Wholeness in the Midst of Brokenness – Br. Jim Woodrum

Br. Jim Woodrum

Luke 23:32-34; 39-43

During Lent, we dedicate a considerable amount of time reflecting on our relationships with God and each other, focusing on concepts like repentance, forgiveness, and reconciliation. Repentance involves recognizing that we’ve deviated from God’s intended path for us and deciding to change direction (the Greek term for ‘repent’ is metanoia, meaning “a transformative change of heart”). Forgiveness entails releasing resentment or even the demand for compensation for harm caused. Reconciliation is about reuniting or coming together again after a separation. Despite the positive nature of these concepts, achieving them can be challenging. This difficulty often stems from a place of brokenness, encompassing damaged lives, relationships, expectations, and hearts.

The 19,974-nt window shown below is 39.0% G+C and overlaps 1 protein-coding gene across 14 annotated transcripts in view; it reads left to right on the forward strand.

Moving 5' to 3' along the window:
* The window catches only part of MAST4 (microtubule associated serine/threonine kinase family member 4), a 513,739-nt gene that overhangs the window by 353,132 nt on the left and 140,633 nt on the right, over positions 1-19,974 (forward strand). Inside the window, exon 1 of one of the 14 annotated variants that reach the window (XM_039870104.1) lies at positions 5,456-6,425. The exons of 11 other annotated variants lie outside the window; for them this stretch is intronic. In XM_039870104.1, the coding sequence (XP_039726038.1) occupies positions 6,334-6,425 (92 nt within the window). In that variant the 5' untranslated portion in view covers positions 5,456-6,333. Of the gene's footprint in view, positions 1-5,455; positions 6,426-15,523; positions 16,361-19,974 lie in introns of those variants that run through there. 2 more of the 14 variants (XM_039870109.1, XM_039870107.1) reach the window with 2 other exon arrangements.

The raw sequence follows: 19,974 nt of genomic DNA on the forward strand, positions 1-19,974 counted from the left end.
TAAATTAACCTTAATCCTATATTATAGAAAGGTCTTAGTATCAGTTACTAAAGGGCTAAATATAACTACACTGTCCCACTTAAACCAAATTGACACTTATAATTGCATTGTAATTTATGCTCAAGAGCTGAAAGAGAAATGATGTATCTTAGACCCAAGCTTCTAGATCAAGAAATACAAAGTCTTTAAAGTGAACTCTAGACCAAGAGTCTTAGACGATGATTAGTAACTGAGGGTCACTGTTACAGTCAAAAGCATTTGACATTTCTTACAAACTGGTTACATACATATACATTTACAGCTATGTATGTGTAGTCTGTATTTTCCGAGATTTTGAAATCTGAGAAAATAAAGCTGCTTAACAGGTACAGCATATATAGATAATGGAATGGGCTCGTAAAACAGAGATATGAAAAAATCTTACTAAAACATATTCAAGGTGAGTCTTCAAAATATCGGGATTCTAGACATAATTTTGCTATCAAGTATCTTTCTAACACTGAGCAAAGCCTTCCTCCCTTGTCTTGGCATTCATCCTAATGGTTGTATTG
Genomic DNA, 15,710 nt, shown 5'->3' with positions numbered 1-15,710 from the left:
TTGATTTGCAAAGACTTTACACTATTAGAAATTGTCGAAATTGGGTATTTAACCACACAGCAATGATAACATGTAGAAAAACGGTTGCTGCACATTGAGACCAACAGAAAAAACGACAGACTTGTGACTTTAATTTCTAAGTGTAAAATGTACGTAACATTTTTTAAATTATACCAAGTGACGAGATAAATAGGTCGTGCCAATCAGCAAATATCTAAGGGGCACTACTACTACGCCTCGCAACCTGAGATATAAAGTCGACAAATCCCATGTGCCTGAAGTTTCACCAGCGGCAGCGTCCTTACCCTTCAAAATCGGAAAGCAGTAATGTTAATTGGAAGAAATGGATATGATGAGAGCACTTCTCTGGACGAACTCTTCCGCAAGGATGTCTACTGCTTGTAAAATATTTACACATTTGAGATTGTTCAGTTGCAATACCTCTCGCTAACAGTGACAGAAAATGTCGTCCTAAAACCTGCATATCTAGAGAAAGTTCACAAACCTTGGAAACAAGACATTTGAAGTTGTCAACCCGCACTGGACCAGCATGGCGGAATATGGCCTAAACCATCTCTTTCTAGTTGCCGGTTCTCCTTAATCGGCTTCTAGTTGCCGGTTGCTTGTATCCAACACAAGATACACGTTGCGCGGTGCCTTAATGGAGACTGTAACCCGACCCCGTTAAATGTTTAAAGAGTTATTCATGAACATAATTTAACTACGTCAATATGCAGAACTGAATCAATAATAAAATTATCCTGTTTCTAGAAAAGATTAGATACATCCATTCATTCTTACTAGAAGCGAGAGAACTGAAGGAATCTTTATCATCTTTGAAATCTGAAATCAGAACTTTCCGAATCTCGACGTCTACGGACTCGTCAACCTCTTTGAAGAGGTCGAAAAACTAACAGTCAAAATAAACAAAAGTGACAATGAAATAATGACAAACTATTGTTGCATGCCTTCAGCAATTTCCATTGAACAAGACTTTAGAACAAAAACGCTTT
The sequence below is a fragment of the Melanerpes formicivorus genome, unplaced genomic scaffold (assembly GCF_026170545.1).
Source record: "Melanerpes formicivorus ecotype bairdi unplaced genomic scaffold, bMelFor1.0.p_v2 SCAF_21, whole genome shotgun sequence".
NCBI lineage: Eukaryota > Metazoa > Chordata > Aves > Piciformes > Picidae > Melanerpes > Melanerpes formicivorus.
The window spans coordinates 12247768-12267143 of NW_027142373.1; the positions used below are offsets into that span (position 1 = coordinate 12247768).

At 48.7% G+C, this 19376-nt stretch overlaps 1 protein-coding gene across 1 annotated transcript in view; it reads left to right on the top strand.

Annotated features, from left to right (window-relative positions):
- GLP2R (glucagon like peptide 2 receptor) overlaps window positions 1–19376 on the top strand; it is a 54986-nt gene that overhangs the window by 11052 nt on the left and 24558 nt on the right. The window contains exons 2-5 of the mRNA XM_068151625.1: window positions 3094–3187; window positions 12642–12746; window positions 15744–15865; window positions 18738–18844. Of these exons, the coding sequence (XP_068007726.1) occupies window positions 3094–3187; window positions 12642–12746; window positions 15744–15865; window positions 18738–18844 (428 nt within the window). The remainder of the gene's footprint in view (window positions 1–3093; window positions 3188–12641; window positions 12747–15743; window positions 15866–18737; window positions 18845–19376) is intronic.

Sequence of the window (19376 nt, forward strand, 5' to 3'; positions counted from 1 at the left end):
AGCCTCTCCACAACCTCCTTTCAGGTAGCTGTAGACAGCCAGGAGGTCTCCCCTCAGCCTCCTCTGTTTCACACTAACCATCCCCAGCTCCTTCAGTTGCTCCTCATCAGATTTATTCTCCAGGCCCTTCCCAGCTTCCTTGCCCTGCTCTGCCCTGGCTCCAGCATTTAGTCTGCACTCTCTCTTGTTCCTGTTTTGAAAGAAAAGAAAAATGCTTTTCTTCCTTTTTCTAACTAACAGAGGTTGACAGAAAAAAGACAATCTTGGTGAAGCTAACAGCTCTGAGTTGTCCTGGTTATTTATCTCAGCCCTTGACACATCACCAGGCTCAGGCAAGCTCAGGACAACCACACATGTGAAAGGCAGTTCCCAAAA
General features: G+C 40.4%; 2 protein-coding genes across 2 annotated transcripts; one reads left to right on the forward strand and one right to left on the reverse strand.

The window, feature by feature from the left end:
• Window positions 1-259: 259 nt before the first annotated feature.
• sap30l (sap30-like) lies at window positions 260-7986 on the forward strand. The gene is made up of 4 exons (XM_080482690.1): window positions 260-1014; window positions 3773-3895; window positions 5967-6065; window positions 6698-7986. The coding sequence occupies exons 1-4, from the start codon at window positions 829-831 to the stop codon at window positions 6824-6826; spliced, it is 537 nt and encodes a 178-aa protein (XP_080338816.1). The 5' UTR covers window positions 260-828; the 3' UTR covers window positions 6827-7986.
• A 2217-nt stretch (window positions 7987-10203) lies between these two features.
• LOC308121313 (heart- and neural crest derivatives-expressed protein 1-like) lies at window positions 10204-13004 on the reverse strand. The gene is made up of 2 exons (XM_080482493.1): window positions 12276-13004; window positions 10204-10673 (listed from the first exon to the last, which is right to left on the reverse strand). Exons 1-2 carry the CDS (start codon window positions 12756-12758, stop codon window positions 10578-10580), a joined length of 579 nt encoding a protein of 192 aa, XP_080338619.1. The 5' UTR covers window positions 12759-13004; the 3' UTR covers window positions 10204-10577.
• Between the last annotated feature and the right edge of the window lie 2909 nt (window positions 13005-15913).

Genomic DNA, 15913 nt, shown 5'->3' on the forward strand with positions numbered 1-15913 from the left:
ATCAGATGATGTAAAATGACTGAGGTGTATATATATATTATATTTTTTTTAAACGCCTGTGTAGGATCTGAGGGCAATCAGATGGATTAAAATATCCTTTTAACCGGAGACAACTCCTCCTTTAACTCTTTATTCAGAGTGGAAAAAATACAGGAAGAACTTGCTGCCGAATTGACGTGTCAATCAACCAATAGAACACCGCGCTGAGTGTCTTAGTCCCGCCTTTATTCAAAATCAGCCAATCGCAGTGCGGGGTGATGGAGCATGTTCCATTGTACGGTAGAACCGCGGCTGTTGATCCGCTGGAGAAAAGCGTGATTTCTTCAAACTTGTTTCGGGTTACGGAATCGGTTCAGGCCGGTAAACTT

This evening is the last installment of our preaching series “In the Midst,” which endeavors to help us know and experience Jesus’ presence in the midst of all that challenges and even troubles us. The theme of tonight’s sermon is “Wholeness in the Midst of Brokenness.” I’ve chosen to explore this concept from the vantage point of Jesus’ crucifixion in the gospel of Luke.